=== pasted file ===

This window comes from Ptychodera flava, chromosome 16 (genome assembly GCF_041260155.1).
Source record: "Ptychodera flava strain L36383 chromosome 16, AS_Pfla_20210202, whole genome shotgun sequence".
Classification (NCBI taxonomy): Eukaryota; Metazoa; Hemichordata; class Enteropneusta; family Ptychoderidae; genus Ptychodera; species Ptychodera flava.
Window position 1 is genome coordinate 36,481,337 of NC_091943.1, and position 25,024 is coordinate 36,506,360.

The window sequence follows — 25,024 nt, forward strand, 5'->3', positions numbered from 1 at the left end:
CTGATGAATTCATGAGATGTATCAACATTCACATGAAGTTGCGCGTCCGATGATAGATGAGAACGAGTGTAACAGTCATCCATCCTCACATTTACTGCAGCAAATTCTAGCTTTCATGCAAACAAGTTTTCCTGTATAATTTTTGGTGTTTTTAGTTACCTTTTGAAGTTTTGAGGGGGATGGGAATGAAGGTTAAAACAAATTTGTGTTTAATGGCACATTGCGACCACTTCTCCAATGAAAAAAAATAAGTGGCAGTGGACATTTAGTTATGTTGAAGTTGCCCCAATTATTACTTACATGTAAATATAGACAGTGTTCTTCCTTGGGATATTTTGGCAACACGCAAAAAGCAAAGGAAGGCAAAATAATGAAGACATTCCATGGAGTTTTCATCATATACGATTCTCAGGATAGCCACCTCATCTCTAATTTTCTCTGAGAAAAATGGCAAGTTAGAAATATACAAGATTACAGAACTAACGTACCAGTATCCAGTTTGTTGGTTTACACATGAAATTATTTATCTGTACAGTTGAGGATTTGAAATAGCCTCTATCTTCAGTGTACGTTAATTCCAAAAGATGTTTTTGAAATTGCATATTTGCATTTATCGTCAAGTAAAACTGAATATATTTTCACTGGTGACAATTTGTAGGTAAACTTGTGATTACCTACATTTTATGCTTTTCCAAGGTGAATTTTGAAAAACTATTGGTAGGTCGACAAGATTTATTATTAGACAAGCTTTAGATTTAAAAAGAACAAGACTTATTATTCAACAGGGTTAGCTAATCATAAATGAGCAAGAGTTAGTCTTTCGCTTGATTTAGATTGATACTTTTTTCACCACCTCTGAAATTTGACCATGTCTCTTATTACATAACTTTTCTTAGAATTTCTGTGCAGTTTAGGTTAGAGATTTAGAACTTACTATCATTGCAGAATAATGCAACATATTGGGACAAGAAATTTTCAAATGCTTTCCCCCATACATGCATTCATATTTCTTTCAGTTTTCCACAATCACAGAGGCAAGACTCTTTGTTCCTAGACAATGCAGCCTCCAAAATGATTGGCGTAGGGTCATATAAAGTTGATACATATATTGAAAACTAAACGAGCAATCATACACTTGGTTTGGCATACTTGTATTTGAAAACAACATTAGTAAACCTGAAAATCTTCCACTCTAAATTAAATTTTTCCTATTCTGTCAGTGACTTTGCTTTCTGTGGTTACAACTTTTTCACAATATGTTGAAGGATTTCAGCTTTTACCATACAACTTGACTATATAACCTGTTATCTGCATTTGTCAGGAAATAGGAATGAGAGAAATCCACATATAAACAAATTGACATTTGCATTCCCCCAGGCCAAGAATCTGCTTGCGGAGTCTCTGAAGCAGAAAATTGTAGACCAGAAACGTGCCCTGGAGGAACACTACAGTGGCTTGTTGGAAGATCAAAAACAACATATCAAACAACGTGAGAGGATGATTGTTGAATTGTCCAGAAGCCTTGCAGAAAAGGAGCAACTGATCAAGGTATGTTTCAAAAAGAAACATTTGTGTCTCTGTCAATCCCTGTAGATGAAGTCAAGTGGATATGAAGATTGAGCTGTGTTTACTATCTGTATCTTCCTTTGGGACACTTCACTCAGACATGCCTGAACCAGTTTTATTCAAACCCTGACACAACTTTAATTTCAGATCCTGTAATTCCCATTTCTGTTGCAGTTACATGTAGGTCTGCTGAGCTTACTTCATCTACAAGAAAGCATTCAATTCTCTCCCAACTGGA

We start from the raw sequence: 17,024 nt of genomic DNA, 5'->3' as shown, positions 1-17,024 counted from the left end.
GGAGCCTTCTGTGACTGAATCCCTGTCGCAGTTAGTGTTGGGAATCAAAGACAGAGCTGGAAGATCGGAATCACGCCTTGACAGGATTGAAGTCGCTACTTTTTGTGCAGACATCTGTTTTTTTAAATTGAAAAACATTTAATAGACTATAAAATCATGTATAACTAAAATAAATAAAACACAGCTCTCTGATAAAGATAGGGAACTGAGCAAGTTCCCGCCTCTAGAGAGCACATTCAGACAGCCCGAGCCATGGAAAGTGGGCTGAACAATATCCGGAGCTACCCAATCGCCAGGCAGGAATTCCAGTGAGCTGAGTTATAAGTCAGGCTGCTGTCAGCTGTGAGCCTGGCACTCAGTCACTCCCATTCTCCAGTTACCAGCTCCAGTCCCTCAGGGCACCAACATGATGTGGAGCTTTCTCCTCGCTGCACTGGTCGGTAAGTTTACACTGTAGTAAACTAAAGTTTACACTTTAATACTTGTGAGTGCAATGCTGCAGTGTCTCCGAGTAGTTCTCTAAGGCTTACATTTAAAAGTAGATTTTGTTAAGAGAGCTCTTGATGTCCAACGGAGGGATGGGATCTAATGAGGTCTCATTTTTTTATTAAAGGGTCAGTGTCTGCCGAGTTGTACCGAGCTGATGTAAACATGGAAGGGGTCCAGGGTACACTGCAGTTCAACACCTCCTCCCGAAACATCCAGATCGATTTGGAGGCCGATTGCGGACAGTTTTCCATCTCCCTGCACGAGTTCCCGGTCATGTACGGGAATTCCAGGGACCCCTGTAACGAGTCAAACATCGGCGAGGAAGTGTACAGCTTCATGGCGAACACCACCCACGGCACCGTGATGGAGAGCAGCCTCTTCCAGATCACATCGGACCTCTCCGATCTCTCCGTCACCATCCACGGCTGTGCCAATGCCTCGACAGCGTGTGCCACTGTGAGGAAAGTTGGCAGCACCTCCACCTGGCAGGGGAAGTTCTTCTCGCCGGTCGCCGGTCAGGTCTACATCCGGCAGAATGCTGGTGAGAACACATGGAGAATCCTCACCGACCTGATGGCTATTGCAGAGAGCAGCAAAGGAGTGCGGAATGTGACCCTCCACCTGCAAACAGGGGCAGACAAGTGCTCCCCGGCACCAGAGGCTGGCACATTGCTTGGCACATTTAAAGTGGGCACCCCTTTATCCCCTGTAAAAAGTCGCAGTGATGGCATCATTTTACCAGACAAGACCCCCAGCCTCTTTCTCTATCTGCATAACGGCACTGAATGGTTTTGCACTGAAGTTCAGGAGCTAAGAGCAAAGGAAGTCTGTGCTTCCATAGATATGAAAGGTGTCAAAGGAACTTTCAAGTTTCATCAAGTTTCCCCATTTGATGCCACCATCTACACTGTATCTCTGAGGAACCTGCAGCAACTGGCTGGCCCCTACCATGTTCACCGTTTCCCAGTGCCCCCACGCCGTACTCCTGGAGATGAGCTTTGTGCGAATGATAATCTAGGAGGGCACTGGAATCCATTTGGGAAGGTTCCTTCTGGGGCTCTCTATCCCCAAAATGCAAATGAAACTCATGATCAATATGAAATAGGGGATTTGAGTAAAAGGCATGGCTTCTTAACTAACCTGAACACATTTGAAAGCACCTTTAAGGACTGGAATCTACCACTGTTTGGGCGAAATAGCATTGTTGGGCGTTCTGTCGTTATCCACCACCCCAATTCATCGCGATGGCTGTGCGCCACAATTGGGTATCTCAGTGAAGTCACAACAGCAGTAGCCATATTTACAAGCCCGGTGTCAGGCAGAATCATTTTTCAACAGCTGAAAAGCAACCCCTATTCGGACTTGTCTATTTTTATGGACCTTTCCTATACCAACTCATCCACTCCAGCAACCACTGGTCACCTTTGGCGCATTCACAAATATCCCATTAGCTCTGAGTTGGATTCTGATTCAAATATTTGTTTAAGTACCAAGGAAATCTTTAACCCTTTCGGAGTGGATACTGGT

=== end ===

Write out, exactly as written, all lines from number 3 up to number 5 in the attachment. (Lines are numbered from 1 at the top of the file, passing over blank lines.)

Classification (NCBI taxonomy): Eukaryota; Metazoa; Hemichordata; class Enteropneusta; family Ptychoderidae; genus Ptychodera; species Ptychodera flava.
Window position 1 is genome coordinate 36,481,337 of NC_091943.1, and position 25,024 is coordinate 36,506,360.

The window sequence follows — 25,024 nt, forward strand, 5'->3', positions numbered from 1 at the left end: